FRANKLIN, (Dn. BENJAMIN), in bio graphy, one of the most celebrated phi. losophers and politicians of the eigh teenth century, was born in Boston, in North America, in the year 1706, being the youngest of thirteen children. His father was a tallow-chandler in Boston, and young Franklin was taken away from school, at ten years of age, to assist him in his business. In this situation he conti nued two years, but disliking this occu pation, he was bound apprentice to an elder brother, who was then a printer in Boston, but had learned that business in London, and who, in the year 1721, be gan to print a newspaper, being the se cond ever published in America ; the co pies of which our author was sent to dis tribute, after having assisted in composing and printing it. Upon this occasion our young philosopher enjoyed the secret and singular pleasure of being the much admired author of many essays in this pa per, a circumstance which he had the ad dress to keep a secret even from his bro ther himself, and this when he was only fifteen years of age. The frequent ill usage from his brother induced young Franklin to quit his service, which he did at the age of seventeen, and went to New-York ; but not meeting employment here, he went forward to Philadelphia, where lie worked with a printer a short time ; after which, at the instance of Sir William Keith, governor of the province, he returned to Boston, to solicit pecunia ry assistance from his father to set up a printing-house for himself at Philadel phia, upon the promise of great encou ragement from Sir William, &c. His father thought fit, however, to refuse such aid, alleging that he was too young (eigh teen years old) to be entrusted with such a concern, and our author again returned to Philadelphia without it. Upon this Sir William said he would advance the sum himself; and our young philosopher should go to England and purchase all the types and materials himself, for which purpose he would give him letters of cre dit. He could never, however, get these letters, yet, by dint of fair promises of their being sent on board the ship after him, he sailed for England, expecting these letters of credit were in the gover nor's packet, which he was to receive upon its being opened. In this be was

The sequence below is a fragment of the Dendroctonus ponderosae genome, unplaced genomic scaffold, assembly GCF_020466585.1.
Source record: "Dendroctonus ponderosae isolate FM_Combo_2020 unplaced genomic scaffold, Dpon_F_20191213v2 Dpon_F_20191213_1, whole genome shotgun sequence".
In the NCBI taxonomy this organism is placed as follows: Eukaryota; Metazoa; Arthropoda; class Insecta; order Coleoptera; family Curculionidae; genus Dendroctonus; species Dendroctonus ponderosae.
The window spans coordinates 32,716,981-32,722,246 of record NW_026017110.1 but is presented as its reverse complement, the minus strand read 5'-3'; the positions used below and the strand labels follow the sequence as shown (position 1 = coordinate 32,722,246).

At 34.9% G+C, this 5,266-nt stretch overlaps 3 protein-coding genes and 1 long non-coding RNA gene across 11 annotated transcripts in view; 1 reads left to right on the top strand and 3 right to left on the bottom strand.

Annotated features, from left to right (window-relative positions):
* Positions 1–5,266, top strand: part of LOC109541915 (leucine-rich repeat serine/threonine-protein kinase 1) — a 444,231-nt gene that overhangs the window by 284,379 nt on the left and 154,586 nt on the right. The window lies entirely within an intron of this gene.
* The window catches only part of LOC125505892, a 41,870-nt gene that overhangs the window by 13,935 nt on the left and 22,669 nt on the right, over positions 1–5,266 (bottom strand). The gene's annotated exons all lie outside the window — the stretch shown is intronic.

cruelly deceived, and thus he was sent to London, without money, friends, or cre dit, at the age of eighteen.
He soon found employment, however, as a journeyman printer, first at Mr. Pal mer's, and afterwards with Mr. Watts, with whom he worked a considerable time, and by whom he was greatly es teemed, being also treated with such kindness that it was always most grateful ly remembered by our philosopher.
After a stay of eighteen months in Lon don, he returned to Philadelphia, viz. in 1726, along with a merchant of that town, as a clerk, on a salary of fifty pounds a year. But his master dying a year after, he again engaged to direct the printing business of the same person with whom he had worked before. After continuing with him the best part of a year, our phi losopher, in partnership with another young man, at length set up a printing house himself.
Before this time young Franklin had graduallly associated a number of persons like himself, of a rational and philosophi cal turn of mind, and formed them into a club or society, to hold meetings, to converse and communicate their senti ments together, for their mutual improve ment in all kinds of useful knowledge, which was in much repute for many years afterwards. Among many other useful re gulations, they agreed to bring such books as they had into one place, to form a common library. This resource being found defective, at Franklin's persuasion, they resolved to contribute a small sum monthly towards the purchase of books for their use from London. Thus their stock began to increase rapidly, and the inhabitants of Philadelphia, being desi rous of having a share in their literary knowledge, proposed that the books should be lent out for paying a small sum for the indulgence. Thus, in a few years, the society became rich, and pos sessed more books than were, perhaps, to be found in all the other colonies. The collection was advanced into a public li brary, and the ( titer colonies, sensible of its advantage, began to form similar plans, from whence originated the libraries at Boston, New-York, Charleston, &c. ; that of Philadolphia being now scarcely inferior to any in Europe.